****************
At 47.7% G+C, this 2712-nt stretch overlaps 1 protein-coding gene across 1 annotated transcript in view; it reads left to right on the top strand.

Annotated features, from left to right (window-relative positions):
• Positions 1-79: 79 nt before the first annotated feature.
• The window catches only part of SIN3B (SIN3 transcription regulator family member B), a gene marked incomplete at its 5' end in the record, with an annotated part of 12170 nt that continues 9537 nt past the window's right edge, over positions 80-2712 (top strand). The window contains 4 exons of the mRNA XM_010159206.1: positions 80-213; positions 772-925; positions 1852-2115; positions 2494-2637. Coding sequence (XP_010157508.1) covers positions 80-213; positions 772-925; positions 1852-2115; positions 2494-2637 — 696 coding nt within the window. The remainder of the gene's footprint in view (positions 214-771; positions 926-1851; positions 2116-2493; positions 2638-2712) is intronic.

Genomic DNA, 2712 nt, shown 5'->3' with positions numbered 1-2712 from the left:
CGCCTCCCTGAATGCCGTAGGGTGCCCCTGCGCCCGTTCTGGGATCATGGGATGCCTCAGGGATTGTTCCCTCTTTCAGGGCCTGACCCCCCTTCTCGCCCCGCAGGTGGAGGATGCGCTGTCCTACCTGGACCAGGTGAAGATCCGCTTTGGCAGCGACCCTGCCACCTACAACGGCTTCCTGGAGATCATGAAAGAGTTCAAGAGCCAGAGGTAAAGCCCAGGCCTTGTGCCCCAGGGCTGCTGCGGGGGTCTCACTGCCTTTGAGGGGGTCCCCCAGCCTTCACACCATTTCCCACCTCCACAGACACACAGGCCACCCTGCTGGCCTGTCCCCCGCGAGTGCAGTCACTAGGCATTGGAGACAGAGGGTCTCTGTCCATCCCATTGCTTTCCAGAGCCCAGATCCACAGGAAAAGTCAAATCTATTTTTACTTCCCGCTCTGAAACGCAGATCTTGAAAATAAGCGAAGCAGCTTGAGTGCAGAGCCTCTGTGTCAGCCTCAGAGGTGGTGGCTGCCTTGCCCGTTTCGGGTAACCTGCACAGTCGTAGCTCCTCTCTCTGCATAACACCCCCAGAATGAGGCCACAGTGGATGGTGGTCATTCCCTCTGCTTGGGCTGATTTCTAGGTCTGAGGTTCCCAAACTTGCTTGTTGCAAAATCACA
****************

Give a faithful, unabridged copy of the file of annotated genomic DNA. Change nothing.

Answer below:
At 47.7% G+C, this 2712-nt stretch overlaps 1 protein-coding gene across 1 annotated transcript in view; it reads left to right on the top strand.

Annotated features, from left to right (window-relative positions):
• Positions 1-79: 79 nt before the first annotated feature.
• The window catches only part of SIN3B (SIN3 transcription regulator family member B), a gene marked incomplete at its 5' end in the record, with an annotated part of 12170 nt that continues 9537 nt past the window's right edge, over positions 80-2712 (top strand). The window contains 4 exons of the mRNA XM_010159206.1: positions 80-213; positions 772-925; positions 1852-2115; positions 2494-2637. Coding sequence (XP_010157508.1) covers positions 80-213; positions 772-925; positions 1852-2115; positions 2494-2637 — 696 coding nt within the window. The remainder of the gene's footprint in view (positions 214-771; positions 926-1851; positions 2116-2493; positions 2638-2712) is intronic.

Genomic DNA, 2712 nt, shown 5'->3' with positions numbered 1-2712 from the left:
CGCCTCCCTGAATGCCGTAGGGTGCCCCTGCGCCCGTTCTGGGATCATGGGATGCCTCAGGGATTGTTCCCTCTTTCAGGGCCTGACCCCCCTTCTCGCCCCGCAGGTGGAGGATGCGCTGTCCTACCTGGACCAGGTGAAGATCCGCTTTGGCAGCGACCCTGCCACCTACAACGGCTTCCTGGAGATCATGAAAGAGTTCAAGAGCCAGAGGTAAAGCCCAGGCCTTGTGCCCCAGGGCTGCTGCGGGGGTCTCACTGCCTTTGAGGGGGTCCCCCAGCCTTCACACCATTTCCCACCTCCACAGACACACAGGCCACCCTGCTGGCCTGTCCCCCGCGAGTGCAGTCACTAGGCATTGGAGACAGAGGGTCTCTGTCCATCCCATTGCTTTCCAGAGCCCAGATCCACAGGAAAAGTCAAATCTATTTTTACTTCCCGCTCTGAAACGCAGATCTTGAAAATAAGCGAAGCAGCTTGAGTGCAGAGCCTCTGTGTCAGCCTCAGAGGTGGTGGCTGCCTTGCCCGTTTCGGGTAACCTGCACAGTCGTAGCTCCTCTCTCTGCATAACACCCCCAGAATGAGGCCACAGTGGATGGTGGTCATTCCCTCTGCTTGGGCTGATTTCTAGGTCTGAGGTTCCCAAACTTGCTTGTTGCAAAATCACA